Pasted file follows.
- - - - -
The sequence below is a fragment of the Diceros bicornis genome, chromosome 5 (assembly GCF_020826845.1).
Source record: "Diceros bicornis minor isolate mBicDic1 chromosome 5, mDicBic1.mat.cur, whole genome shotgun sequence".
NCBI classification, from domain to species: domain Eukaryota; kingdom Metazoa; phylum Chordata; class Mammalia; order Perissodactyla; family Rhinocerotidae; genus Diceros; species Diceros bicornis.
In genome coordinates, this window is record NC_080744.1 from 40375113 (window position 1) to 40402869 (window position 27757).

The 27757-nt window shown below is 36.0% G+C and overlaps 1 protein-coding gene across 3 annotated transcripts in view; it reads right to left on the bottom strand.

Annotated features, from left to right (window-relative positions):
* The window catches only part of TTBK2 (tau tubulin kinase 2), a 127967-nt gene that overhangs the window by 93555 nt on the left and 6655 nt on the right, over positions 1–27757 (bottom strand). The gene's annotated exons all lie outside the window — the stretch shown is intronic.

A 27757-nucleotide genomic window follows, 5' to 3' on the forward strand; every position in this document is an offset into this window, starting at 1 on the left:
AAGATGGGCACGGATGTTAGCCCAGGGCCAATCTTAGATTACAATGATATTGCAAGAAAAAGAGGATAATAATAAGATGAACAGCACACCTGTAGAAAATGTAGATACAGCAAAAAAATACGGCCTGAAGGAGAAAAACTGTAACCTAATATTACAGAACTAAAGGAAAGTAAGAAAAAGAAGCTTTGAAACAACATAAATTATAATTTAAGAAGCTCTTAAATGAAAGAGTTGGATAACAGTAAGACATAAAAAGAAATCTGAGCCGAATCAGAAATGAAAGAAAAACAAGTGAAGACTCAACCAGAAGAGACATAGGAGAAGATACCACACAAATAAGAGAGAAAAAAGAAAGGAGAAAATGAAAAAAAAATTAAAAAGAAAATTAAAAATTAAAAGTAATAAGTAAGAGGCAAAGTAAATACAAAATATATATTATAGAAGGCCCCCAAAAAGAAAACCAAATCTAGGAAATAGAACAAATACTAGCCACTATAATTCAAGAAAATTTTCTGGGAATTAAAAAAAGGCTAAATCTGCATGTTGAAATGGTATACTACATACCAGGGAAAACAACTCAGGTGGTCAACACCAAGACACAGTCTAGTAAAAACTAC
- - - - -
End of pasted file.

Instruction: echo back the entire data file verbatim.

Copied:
The sequence below is a fragment of the Diceros bicornis genome, chromosome 5 (assembly GCF_020826845.1).
Source record: "Diceros bicornis minor isolate mBicDic1 chromosome 5, mDicBic1.mat.cur, whole genome shotgun sequence".
NCBI classification, from domain to species: domain Eukaryota; kingdom Metazoa; phylum Chordata; class Mammalia; order Perissodactyla; family Rhinocerotidae; genus Diceros; species Diceros bicornis.
In genome coordinates, this window is record NC_080744.1 from 40375113 (window position 1) to 40402869 (window position 27757).

The 27757-nt window shown below is 36.0% G+C and overlaps 1 protein-coding gene across 3 annotated transcripts in view; it reads right to left on the bottom strand.

Annotated features, from left to right (window-relative positions):
* The window catches only part of TTBK2 (tau tubulin kinase 2), a 127967-nt gene that overhangs the window by 93555 nt on the left and 6655 nt on the right, over positions 1–27757 (bottom strand). The gene's annotated exons all lie outside the window — the stretch shown is intronic.

A 27757-nucleotide genomic window follows, 5' to 3' on the forward strand; every position in this document is an offset into this window, starting at 1 on the left:
AAGATGGGCACGGATGTTAGCCCAGGGCCAATCTTAGATTACAATGATATTGCAAGAAAAAGAGGATAATAATAAGATGAACAGCACACCTGTAGAAAATGTAGATACAGCAAAAAAATACGGCCTGAAGGAGAAAAACTGTAACCTAATATTACAGAACTAAAGGAAAGTAAGAAAAAGAAGCTTTGAAACAACATAAATTATAATTTAAGAAGCTCTTAAATGAAAGAGTTGGATAACAGTAAGACATAAAAAGAAATCTGAGCCGAATCAGAAATGAAAGAAAAACAAGTGAAGACTCAACCAGAAGAGACATAGGAGAAGATACCACACAAATAAGAGAGAAAAAAGAAAGGAGAAAATGAAAAAAAAATTAAAAAGAAAATTAAAAATTAAAAGTAATAAGTAAGAGGCAAAGTAAATACAAAATATATATTATAGAAGGCCCCCAAAAAGAAAACCAAATCTAGGAAATAGAACAAATACTAGCCACTATAATTCAAGAAAATTTTCTGGGAATTAAAAAAAGGCTAAATCTGCATGTTGAAATGGTATACTACATACCAGGGAAAACAACTCAGGTGGTCAACACCAAGACACAGTCTAGTAAAAACTAC